So, maybe the bigger question we should ask ourselves is –

Why do this person’s actions have such tremendous impact on me?
What am I telling myself their decisions say about me?

If we can just remember that their decisions are about them, not me, it makes understanding and forgiveness so much easier. We can begin to shift our focus, gain a certain level of freedom, and become grateful for all the good stuff.

That’s like the pinnacle of human relationships.

It can be dang hard, but it’s more than worth the effort. It frees you up to love that person for who they are, for who they’re not, and to be at peace with it. It also liberates you to live a life that is not constantly swayed by someone else’s actions. Then, and only then, can you really focus on all the great stuff and be genuinely thankful for it. Before you know it, all the great stuff begins to outshine all the not-so-good stuff and you learn how to love that person (and yourself!) better and better. It’s a beautiful thing, but getting there is often a bumpy journey.


If you don’t have a relationship with God or an active spiritual life … I don’t know how you do it.
Look, I’m not going to start beating my Bible and preaching. And I’m certainly not casting judgement or speaking from a pedestal. Actually, quite the contrary. I am weak and flawed and certainly don’t understand everything about this life. And for all of those reasons, I need – want – and crave a relationship with God, my heavenly Father. I cannot fathom losing my earthly dad without having a heavenly dad to lean on and sink into.

Look, I don’t know what your history is with church … or what your views are about God or religion. Sadly, for some, it’s messy and kind of terrible. Humans may have left a rancid taste in your mouth about God. If I experienced your story, I’d probably have the exact same thoughts and feelings that you do. Here’s all I’m saying – don’t let flawed, self-righteous humans prevent you from a relationship with a God who’s full of grace, forgiveness, and loves you like crazy.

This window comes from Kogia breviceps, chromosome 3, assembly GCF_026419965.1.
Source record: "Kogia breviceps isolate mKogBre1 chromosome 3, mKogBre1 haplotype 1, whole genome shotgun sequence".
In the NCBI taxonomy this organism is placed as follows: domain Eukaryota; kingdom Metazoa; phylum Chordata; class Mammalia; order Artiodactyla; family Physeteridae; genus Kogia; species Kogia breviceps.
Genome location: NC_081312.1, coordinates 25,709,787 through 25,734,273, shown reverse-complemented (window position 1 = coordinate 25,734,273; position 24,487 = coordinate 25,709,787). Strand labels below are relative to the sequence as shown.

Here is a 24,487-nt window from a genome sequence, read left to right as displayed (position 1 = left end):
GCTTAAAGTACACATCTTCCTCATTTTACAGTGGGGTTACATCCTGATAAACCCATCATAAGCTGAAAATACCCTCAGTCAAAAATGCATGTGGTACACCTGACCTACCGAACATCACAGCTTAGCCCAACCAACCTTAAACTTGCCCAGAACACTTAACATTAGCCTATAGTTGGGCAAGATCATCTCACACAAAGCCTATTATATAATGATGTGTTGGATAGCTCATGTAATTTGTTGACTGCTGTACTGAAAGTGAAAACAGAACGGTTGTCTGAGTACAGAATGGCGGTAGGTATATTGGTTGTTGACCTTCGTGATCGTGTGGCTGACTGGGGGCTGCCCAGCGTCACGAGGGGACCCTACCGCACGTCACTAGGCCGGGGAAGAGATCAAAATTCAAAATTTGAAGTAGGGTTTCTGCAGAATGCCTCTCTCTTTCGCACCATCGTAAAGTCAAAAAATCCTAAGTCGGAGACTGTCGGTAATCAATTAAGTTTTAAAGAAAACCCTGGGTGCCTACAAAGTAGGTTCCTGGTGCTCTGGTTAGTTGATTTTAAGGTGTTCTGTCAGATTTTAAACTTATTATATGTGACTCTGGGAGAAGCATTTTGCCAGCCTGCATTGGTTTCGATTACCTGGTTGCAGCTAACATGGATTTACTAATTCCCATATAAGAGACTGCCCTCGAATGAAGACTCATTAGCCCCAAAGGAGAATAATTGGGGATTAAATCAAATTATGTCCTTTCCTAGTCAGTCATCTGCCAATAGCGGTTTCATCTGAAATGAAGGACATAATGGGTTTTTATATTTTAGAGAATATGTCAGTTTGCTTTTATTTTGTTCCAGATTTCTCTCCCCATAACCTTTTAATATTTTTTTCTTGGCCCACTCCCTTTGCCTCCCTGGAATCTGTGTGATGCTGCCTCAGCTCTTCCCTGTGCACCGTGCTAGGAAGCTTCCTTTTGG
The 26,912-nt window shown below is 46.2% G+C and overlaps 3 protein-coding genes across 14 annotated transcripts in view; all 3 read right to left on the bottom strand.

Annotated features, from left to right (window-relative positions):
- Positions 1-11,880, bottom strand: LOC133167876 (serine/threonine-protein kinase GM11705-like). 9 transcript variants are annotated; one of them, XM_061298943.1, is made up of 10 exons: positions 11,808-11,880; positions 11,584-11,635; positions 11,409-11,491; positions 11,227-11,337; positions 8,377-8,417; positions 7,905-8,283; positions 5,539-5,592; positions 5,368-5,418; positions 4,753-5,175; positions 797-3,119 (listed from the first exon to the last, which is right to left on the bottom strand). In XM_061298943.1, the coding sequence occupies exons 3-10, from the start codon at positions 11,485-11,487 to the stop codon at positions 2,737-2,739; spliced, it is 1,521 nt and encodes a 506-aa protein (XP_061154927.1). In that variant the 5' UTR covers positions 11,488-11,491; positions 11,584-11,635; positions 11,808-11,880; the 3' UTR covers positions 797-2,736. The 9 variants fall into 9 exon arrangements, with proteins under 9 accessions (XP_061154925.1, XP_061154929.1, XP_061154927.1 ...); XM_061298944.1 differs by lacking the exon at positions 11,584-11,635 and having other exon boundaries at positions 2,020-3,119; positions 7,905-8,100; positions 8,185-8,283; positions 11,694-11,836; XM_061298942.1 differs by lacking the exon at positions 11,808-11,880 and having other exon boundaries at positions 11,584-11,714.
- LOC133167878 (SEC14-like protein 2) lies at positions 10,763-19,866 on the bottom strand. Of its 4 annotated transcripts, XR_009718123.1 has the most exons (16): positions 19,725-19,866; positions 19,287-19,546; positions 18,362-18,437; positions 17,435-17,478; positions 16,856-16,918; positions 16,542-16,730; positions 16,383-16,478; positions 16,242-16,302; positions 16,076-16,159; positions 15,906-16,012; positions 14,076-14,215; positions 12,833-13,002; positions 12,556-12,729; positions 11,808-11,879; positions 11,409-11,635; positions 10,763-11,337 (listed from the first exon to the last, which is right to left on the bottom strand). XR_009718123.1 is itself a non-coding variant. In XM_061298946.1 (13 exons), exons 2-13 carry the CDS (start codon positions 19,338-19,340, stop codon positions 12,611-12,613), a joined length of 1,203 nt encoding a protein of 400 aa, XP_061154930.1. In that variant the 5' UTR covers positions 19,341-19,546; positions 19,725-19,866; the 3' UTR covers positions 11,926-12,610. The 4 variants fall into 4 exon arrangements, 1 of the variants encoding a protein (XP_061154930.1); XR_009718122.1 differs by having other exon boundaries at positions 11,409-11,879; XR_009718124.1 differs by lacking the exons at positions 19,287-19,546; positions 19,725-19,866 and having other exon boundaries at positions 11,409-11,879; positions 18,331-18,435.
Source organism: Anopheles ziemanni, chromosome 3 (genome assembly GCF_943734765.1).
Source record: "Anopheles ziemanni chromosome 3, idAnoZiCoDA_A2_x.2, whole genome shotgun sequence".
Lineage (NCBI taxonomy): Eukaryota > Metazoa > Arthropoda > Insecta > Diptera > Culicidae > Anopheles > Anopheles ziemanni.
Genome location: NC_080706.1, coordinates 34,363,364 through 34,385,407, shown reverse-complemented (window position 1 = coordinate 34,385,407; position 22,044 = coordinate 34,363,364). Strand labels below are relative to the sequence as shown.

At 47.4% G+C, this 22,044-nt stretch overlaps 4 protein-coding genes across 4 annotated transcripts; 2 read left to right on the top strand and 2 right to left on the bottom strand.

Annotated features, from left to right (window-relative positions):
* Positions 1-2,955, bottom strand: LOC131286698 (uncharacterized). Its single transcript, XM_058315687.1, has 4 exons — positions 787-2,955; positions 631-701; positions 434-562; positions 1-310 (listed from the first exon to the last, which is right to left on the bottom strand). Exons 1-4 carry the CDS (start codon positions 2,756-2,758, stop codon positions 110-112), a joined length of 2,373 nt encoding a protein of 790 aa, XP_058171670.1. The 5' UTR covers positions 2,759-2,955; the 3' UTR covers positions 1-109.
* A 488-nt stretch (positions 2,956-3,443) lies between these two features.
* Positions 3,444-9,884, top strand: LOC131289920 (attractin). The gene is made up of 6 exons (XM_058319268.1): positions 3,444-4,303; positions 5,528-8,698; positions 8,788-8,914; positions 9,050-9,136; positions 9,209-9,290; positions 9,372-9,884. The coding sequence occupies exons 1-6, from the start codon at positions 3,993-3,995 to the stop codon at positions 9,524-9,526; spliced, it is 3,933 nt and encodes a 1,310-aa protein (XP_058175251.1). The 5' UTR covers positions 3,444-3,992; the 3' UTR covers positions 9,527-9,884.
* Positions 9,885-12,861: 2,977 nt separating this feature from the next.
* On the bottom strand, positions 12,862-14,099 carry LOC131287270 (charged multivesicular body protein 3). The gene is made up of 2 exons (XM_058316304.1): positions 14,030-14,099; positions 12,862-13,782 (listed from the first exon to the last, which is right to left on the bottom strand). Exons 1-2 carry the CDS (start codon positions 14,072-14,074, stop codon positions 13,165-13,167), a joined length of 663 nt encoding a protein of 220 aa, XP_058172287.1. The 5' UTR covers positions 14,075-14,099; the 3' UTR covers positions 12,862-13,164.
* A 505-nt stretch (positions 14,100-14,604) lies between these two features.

Don’t overcomplicate it. Make it simple. Talk to God like a friend – genuinely and openly. And I guarantee you’ll be amazed at what happens in your life and mind and heart. It makes all this other love, forgiveness, and gratitude stuff so much easier.


So, from the bottom of my heart …

Dad, you were a good man and I’m honored to be your son. Sure you were flawed, just like me and everyone else, but that’s part of being human. We’re all just a product of something, someone, or some situation … doing as good as we can with what we’ve got.

So, thanks for always loving me and never hesitating to show it. Thanks for your honesty. Thanks for being fun. Thanks for teaching me how to play basketball. Thanks for cultivating and connecting with a deep love of music.

And thanks for such a close, genuine relationship where we could talk about anything without worrying about being judged. It meant more than you know and helped shape me into the man I am today. I love you Pops.